Neill Blomkamp’s District 10 Will Take Its Topic From American History

It’s been over ten years since Neill Blomkamp’s directorial debut District 9 was nominated for Best Picture at the Academy Awards and talk of a sequel has never stopped. Even as the filmmaker brought other projects to life, the appetite and interest in District 10 (teased at the end of the 2009 movie) has remained. Speaking in a new interview Blomkamp confirmed that development on the screenplay for the follow-up continues and that unlike the first movie, which was inspired by apartheid in South Africa, the new film will be rooted in something from American history.

“That script continues to be written. It’s looking good. It took a decade to figure out, to come up with a reason why to make that film as opposed to just make a sequel,” Blomkamp told IGN. “There was a topic in American history that the second I realized that that fit into the world of District 9, it felt like an awesome way to do a sequel. So yeah, it continues to be developed and it’s getting a lot closer.” No details about what that topic might be were disclosed.

Blomkamp previously confirmed that work on the film’s script was being done by he, District 9 star Sharlto Copley, and Blomkamp’s wife/collaborator Terri Tatchell.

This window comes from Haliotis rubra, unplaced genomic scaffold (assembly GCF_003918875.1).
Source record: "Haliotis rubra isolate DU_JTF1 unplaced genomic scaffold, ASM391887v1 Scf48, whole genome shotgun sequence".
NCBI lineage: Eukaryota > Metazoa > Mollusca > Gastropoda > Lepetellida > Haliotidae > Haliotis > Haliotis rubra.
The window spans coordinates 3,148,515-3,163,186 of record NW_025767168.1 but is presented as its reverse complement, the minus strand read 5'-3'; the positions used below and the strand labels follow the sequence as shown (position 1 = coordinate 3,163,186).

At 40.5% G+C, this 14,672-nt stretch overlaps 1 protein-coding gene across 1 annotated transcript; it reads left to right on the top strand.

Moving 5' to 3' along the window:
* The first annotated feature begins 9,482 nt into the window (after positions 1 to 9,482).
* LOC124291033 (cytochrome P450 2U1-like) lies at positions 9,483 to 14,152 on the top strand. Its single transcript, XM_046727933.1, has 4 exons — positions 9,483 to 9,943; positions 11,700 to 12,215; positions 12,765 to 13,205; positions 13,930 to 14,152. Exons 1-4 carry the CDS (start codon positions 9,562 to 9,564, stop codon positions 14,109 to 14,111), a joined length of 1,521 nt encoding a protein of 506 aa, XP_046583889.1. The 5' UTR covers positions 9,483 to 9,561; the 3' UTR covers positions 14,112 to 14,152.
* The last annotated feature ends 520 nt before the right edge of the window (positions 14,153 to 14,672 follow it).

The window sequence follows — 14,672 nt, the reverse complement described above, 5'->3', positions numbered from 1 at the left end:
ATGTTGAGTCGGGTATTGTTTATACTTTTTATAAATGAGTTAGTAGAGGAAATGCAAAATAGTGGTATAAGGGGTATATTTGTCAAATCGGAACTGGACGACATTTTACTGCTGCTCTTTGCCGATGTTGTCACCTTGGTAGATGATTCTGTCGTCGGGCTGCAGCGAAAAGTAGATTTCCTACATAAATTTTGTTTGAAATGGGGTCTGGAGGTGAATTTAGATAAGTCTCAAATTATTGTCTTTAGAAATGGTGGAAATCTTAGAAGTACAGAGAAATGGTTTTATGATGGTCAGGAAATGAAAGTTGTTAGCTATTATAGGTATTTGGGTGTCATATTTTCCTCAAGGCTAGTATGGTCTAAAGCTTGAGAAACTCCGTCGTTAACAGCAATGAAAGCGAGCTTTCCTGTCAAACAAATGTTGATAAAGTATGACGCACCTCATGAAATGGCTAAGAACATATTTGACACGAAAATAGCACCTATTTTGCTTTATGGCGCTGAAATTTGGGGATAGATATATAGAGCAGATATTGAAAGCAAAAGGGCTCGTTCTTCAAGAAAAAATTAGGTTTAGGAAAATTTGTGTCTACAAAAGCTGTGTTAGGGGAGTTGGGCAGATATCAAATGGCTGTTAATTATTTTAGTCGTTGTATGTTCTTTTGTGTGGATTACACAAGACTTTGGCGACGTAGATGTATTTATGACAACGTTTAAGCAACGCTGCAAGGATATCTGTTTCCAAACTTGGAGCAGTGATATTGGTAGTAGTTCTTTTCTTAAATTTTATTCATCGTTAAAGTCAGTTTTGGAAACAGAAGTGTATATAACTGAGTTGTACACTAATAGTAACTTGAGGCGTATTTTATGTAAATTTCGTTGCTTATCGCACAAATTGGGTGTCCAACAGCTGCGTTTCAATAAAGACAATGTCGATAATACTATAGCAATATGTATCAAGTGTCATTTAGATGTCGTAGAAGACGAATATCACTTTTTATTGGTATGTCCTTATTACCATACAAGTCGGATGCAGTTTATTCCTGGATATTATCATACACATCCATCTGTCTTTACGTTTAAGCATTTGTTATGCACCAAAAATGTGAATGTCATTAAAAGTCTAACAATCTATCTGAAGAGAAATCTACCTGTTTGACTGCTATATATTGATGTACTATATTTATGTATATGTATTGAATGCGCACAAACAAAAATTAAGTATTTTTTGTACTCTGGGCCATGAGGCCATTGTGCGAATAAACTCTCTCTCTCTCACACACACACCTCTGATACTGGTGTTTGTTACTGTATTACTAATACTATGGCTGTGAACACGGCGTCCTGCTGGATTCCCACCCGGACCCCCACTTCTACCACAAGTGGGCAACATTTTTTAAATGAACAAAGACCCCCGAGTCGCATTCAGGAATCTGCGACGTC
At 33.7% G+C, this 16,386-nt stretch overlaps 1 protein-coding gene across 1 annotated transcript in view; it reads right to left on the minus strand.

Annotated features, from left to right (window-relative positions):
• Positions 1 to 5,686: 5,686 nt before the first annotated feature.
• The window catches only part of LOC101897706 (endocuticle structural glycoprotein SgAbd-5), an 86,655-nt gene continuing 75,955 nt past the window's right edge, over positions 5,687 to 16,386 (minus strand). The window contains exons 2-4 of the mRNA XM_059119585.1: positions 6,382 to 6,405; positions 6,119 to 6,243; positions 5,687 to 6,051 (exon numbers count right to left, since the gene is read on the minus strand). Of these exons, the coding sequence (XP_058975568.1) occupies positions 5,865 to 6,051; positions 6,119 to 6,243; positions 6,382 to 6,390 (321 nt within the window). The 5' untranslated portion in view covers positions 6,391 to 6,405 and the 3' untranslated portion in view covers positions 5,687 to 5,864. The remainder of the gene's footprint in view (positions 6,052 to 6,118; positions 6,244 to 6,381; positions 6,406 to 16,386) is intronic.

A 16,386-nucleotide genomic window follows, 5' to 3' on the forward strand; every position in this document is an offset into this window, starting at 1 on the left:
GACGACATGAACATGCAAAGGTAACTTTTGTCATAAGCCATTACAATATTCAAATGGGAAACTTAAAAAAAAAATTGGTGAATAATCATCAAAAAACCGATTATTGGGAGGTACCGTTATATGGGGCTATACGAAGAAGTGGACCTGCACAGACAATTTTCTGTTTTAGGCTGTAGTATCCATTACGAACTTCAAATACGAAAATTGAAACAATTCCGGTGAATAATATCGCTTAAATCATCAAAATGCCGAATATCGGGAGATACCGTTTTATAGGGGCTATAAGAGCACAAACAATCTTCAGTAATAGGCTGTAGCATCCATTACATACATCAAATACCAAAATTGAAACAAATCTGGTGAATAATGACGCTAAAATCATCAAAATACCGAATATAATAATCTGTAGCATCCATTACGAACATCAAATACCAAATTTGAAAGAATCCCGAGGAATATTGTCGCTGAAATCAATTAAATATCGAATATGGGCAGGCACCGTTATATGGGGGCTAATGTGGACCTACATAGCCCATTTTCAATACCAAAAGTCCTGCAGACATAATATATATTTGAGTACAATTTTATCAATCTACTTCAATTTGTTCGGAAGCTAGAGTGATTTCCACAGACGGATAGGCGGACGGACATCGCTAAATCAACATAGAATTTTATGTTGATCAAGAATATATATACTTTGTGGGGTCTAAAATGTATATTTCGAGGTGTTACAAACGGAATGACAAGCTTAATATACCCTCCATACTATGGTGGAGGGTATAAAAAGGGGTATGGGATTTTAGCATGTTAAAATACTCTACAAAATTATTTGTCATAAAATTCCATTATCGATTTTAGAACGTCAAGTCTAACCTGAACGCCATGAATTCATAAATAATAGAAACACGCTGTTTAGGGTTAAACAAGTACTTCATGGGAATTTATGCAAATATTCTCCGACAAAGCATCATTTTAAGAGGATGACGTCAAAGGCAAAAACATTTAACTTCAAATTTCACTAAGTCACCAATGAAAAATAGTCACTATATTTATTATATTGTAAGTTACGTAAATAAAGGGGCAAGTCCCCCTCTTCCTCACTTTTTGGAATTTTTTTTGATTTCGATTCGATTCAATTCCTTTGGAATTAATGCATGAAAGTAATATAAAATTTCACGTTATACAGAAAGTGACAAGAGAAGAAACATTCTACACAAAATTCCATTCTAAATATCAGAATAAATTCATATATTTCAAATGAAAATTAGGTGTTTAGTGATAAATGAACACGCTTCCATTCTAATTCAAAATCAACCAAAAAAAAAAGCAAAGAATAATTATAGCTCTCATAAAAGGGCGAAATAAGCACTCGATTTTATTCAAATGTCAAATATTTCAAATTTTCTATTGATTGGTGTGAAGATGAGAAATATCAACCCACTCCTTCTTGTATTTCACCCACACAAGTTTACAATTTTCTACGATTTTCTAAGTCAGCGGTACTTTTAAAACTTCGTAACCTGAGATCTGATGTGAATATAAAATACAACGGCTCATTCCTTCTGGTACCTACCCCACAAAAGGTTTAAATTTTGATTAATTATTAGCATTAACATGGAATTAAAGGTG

The original District 9 was based on Blomkamp’s short film Alive in Joburg which got him on the radar of Hollywood. After seeing the short Lord of the Rings director Peter Jackson tapped Blomkamp to direct a feature-length adaptation of the hit video game Halo. Eventually the project fell apart though but Jackson and Blomkamp maintained a desire to work together and that evnentually turned into District 9.

Released in 2009, the film told the tale of a huge alien ship that found itself stranded over Johannesburg with a race of malnurished aliens inside. Upon this discovery the government relocates the aliens into a camp called District 9, leading to the events of the film.

Produced on a budget of $30 million, District 9 would go on to gross over $210 million at the global box office and gain four Academy Award nominations including Best Film Editing (won by The Hurt Locker), Best Visual Effects (won by Avatar), Best Adapted Screenplay (won by Precious), and Best Picture (also won by The Hurt Locker).

What are you hoping to see in District 10 and what event do you think has sparked Blomkamp’s imagination?

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